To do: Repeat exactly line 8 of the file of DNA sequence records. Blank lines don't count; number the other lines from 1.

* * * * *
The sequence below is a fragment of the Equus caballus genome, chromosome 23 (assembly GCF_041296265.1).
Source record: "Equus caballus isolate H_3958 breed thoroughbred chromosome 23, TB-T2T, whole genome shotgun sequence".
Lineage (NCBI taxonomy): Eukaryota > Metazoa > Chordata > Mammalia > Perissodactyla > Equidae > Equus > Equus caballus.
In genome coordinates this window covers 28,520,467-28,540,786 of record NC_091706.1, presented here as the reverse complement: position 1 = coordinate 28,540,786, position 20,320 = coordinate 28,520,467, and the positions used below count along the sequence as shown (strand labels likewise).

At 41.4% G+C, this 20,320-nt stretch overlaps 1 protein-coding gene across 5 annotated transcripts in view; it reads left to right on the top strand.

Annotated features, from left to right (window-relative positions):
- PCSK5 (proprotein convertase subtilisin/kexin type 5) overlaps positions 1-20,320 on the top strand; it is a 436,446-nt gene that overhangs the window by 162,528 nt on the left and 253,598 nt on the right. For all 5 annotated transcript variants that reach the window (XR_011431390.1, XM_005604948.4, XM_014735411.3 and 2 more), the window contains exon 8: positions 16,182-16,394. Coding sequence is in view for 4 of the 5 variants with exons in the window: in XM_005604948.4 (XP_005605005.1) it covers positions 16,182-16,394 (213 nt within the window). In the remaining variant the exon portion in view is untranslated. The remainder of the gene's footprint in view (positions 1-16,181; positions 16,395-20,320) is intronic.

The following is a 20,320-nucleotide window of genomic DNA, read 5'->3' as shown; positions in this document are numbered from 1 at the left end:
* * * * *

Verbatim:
The following is a 20,320-nucleotide window of genomic DNA, read 5'->3' as shown; positions in this document are numbered from 1 at the left end: